In these verses we have the preface or introduction to the epistle, where observe,
I. The person or persons from whom this epistle is sent—from Paul an apostle, etc., and all the brethren that were with him. 1. The epistle is sent from Paul; he only was the penman of it. And, because there were some among the Galatians who endeavoured to lessen his character and authority, in the front of it he gives a general account both of his office and of the manner in which he was called to it, which afterwards, in this and the following chapter, he enlarges more upon. As to his office, he was an apostle. He is not afraid to style himself so, though his enemies would scarcely allow him this title: and, to let them see that he did not assume this character without just ground, he acquaints them how he was called to this dignity and office, and assures them that his commission to it was wholly divine, for he was an apostle, not of man, neither by man; he had not the common call of an ordinary minister, but an extraordinary call from heaven to this office. He neither received his qualification for it, nor his designation to it, by the mediation of men, but had both the one and the other directly from above; for he was an apostle by Jesus Christ, he had his instructions and commission immediately from him, and consequently from God the Father, who was one with him in respect of his divine nature, and who had appointed him, as Mediator, to be the apostle and high priest of our profession, and as such to authorize others to this office. He adds, Who raised him from the dead, both to acquaint us that herein God the Father gave a public testimony to Christ’s being his Son and the promised Messiah, and also that, as his call to the apostleship was immediately from Christ, so it was after his resurrection from the dead, and when he had entered upon his exalted state; so that he had reason to look upon himself, not only as standing upon a level with the other apostles, but as in some sort preferred above them; for, whereas they were called by him when on earth, he had his call from him when in heaven. Thus does the apostle, being constrained to it by his adversaries, magnify his office, which shows that though men should by no means be proud of any authority they are possessed of, yet at certain times and upon certain occasions it may become needful to assert it. But, 2. He joins all the brethren that were with him in the inscription of the epistle, and writes in their name as well as his own. By the brethren that were with him may be understood either the Christians in common of that place where he now was, or such as were employed as ministers of the gospel. These, notwithstanding his own superior character and attainments, he is ready to own as his brethren; and, though he alone wrote the epistle, yet he joins them with himself in the inscription of it. Herein, as he shows his own great modesty and humility, and how remote he was from an assuming temper, so he might do this to dispose these churches to a greater regard to what he wrote, since hereby it would appear that he had their concurrence with him in the doctrine which he had preached, and was now about to confirm, and that it was no other than what was both published and professed by others as well as himself.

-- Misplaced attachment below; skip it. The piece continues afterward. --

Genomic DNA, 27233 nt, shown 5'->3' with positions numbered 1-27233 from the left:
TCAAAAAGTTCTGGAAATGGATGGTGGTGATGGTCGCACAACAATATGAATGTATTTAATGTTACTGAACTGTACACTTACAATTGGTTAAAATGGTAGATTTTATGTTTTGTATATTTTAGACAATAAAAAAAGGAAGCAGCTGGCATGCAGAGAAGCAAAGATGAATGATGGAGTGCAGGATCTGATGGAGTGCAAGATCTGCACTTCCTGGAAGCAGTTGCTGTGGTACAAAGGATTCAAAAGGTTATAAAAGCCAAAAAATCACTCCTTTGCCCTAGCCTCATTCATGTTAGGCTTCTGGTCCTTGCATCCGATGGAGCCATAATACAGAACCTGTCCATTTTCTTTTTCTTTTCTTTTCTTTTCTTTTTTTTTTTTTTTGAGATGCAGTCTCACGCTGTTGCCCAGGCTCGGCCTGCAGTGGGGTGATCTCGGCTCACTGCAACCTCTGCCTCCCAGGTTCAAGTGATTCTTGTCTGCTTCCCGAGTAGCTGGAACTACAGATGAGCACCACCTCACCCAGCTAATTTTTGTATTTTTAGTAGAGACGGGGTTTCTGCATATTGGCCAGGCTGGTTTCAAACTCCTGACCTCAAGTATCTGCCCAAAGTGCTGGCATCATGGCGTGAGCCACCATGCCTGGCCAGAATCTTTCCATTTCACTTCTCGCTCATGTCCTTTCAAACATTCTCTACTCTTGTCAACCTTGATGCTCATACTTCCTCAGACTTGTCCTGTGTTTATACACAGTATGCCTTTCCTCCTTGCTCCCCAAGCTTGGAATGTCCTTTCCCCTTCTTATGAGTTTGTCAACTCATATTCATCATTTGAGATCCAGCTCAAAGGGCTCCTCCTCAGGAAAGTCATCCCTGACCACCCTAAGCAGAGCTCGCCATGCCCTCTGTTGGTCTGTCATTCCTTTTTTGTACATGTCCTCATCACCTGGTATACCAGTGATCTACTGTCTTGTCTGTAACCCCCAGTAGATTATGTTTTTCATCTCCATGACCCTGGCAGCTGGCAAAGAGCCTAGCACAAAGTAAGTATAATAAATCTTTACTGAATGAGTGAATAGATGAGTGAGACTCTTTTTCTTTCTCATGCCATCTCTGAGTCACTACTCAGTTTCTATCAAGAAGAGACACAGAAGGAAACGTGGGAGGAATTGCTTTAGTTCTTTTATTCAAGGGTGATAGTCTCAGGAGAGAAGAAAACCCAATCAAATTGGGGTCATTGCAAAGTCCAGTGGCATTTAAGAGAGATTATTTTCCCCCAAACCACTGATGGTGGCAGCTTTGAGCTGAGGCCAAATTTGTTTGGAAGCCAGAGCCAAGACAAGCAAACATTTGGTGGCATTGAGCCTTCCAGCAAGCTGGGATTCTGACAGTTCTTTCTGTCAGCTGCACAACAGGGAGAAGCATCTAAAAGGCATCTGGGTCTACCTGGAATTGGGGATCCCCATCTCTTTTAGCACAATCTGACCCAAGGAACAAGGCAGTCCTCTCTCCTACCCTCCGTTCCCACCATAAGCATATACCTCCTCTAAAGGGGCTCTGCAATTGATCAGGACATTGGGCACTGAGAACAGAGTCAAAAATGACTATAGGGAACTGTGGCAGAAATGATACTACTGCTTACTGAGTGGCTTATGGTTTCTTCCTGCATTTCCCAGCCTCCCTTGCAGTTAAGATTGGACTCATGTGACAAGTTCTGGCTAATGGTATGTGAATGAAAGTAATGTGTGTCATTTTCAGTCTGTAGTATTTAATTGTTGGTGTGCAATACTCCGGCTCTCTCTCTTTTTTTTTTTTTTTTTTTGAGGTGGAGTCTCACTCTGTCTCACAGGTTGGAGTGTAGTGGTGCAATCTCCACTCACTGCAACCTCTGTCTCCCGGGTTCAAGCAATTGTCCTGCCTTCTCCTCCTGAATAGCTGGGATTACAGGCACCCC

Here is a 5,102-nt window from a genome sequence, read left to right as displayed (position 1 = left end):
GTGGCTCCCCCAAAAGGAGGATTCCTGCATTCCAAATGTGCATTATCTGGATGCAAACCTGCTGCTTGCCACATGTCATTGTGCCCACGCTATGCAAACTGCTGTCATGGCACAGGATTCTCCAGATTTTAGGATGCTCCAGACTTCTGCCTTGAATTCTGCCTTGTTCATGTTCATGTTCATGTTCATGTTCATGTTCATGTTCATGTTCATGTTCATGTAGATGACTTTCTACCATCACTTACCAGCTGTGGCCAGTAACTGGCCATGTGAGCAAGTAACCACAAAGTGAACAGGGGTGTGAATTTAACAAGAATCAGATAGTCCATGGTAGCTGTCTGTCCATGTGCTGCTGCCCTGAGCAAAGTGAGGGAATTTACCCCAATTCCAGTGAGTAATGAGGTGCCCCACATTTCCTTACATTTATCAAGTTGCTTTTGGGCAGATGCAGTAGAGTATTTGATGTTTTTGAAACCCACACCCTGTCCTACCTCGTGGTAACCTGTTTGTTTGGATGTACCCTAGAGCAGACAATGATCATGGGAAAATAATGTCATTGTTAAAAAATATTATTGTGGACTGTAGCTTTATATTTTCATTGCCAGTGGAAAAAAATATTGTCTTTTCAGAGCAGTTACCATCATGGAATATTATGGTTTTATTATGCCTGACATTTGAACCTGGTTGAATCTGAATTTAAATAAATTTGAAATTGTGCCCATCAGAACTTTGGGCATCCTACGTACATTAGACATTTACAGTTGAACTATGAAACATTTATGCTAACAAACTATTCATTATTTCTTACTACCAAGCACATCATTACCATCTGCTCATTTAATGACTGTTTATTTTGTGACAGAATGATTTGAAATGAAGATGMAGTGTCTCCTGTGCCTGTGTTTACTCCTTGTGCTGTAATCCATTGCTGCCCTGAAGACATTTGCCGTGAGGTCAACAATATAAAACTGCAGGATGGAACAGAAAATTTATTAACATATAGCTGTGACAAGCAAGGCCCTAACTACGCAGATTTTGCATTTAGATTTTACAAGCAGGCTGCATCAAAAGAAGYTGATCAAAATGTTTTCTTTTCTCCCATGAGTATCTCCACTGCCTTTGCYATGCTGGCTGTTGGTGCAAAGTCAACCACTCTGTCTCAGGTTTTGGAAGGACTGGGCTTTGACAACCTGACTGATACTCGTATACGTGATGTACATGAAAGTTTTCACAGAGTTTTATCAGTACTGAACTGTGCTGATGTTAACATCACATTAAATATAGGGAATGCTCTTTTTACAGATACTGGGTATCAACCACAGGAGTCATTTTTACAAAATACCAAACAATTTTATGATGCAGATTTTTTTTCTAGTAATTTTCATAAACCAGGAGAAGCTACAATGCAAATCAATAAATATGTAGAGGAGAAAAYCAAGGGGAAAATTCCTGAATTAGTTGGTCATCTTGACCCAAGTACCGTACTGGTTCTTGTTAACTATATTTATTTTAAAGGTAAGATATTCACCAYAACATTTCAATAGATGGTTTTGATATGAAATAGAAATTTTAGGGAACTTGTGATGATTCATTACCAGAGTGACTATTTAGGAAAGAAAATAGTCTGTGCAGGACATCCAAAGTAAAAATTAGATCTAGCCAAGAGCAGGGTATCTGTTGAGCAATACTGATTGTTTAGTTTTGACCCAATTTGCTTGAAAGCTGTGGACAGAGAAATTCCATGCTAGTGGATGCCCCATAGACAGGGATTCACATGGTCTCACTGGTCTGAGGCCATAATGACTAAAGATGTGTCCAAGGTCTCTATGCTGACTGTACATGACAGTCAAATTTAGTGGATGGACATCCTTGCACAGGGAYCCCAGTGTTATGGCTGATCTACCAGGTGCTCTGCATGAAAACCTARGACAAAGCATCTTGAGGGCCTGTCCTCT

II. To whom this epistle is sent—to the churches of Galatia. There were several churches at that time in this country, and it should seem that all of them were more or less corrupted through the arts of those seducers who had crept in among them; and therefore Paul, on whom came daily the care of all the churches, being deeply affected with their state, and concerned for their recovery to the faith and establishment in it, writes this epistle to them. He directs it to all of them, as being all more or less concerned in the matter of it; and he gives them the name of churches, though they had done enough to forfeit it, for corrupt churches are never allowed to be churches: no doubt there were some among them who still continued in the faith, and he was not without hope that others might be recovered to it.